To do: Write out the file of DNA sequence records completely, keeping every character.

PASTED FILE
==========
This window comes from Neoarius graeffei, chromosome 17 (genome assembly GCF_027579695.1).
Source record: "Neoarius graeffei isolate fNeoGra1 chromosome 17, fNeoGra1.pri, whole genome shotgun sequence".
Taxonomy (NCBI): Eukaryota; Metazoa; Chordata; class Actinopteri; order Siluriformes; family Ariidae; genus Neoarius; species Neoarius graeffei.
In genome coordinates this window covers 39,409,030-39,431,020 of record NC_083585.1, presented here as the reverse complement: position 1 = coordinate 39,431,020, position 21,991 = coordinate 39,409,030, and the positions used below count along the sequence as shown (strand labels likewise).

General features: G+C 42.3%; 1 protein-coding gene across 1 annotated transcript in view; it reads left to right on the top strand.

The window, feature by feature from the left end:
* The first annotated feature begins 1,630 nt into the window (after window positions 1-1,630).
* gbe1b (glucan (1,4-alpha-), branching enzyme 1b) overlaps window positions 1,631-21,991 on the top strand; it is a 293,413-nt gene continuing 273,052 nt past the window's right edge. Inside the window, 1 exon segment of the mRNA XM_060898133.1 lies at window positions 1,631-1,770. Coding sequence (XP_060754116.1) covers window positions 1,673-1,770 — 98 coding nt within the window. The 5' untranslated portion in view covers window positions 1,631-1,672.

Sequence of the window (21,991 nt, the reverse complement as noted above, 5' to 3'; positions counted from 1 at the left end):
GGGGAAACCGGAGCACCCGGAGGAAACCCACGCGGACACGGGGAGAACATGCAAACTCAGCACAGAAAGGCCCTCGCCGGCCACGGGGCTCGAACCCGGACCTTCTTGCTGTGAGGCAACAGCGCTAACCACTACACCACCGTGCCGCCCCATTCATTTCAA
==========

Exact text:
This window comes from Neoarius graeffei, chromosome 17 (genome assembly GCF_027579695.1).
Source record: "Neoarius graeffei isolate fNeoGra1 chromosome 17, fNeoGra1.pri, whole genome shotgun sequence".
Taxonomy (NCBI): Eukaryota; Metazoa; Chordata; class Actinopteri; order Siluriformes; family Ariidae; genus Neoarius; species Neoarius graeffei.
In genome coordinates this window covers 39,409,030-39,431,020 of record NC_083585.1, presented here as the reverse complement: position 1 = coordinate 39,431,020, position 21,991 = coordinate 39,409,030, and the positions used below count along the sequence as shown (strand labels likewise).

General features: G+C 42.3%; 1 protein-coding gene across 1 annotated transcript in view; it reads left to right on the top strand.

The window, feature by feature from the left end:
* The first annotated feature begins 1,630 nt into the window (after window positions 1-1,630).
* gbe1b (glucan (1,4-alpha-), branching enzyme 1b) overlaps window positions 1,631-21,991 on the top strand; it is a 293,413-nt gene continuing 273,052 nt past the window's right edge. Inside the window, 1 exon segment of the mRNA XM_060898133.1 lies at window positions 1,631-1,770. Coding sequence (XP_060754116.1) covers window positions 1,673-1,770 — 98 coding nt within the window. The 5' untranslated portion in view covers window positions 1,631-1,672.

Sequence of the window (21,991 nt, the reverse complement as noted above, 5' to 3'; positions counted from 1 at the left end):
GGGGAAACCGGAGCACCCGGAGGAAACCCACGCGGACACGGGGAGAACATGCAAACTCAGCACAGAAAGGCCCTCGCCGGCCACGGGGCTCGAACCCGGACCTTCTTGCTGTGAGGCAACAGCGCTAACCACTACACCACCGTGCCGCCCCATTCATTTCAA